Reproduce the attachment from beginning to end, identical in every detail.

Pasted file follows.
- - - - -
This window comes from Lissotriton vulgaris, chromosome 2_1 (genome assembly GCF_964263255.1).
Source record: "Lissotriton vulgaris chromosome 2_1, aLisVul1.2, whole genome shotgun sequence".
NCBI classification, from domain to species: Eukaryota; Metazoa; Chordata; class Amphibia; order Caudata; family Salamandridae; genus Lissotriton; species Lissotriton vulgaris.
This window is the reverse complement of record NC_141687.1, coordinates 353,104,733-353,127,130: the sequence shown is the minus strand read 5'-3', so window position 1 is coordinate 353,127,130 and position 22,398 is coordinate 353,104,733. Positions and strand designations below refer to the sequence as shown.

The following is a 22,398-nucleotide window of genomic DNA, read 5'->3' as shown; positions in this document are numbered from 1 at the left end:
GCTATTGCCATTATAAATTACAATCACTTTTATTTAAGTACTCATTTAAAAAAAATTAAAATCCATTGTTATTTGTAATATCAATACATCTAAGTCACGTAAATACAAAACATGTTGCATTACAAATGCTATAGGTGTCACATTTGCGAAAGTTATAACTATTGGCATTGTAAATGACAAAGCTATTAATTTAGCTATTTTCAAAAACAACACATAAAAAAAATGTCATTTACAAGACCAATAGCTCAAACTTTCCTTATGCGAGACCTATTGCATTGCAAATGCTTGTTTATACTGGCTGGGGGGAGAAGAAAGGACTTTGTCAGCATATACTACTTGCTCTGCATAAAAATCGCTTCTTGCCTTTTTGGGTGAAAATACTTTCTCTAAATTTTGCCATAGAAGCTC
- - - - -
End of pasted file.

This window comes from Lissotriton vulgaris, chromosome 2_1 (genome assembly GCF_964263255.1).
Source record: "Lissotriton vulgaris chromosome 2_1, aLisVul1.2, whole genome shotgun sequence".
NCBI classification, from domain to species: Eukaryota; Metazoa; Chordata; class Amphibia; order Caudata; family Salamandridae; genus Lissotriton; species Lissotriton vulgaris.
This window is the reverse complement of record NC_141687.1, coordinates 353,104,733-353,127,130: the sequence shown is the minus strand read 5'-3', so window position 1 is coordinate 353,127,130 and position 22,398 is coordinate 353,104,733. Positions and strand designations below refer to the sequence as shown.

The following is a 22,398-nucleotide window of genomic DNA, read 5'->3' as shown; positions in this document are numbered from 1 at the left end:
GCTATTGCCATTATAAATTACAATCACTTTTATTTAAGTACTCATTTAAAAAAAATTAAAATCCATTGTTATTTGTAATATCAATACATCTAAGTCACGTAAATACAAAACATGTTGCATTACAAATGCTATAGGTGTCACATTTGCGAAAGTTATAACTATTGGCATTGTAAATGACAAAGCTATTAATTTAGCTATTTTCAAAAACAACACATAAAAAAAATGTCATTTACAAGACCAATAGCTCAAACTTTCCTTATGCGAGACCTATTGCATTGCAAATGCTTGTTTATACTGGCTGGGGGGAGAAGAAAGGACTTTGTCAGCATATACTACTTGCTCTGCATAAAAATCGCTTCTTGCCTTTTTGGGTGAAAATACTTTCTCTAAATTTTGCCATAGAAGCTC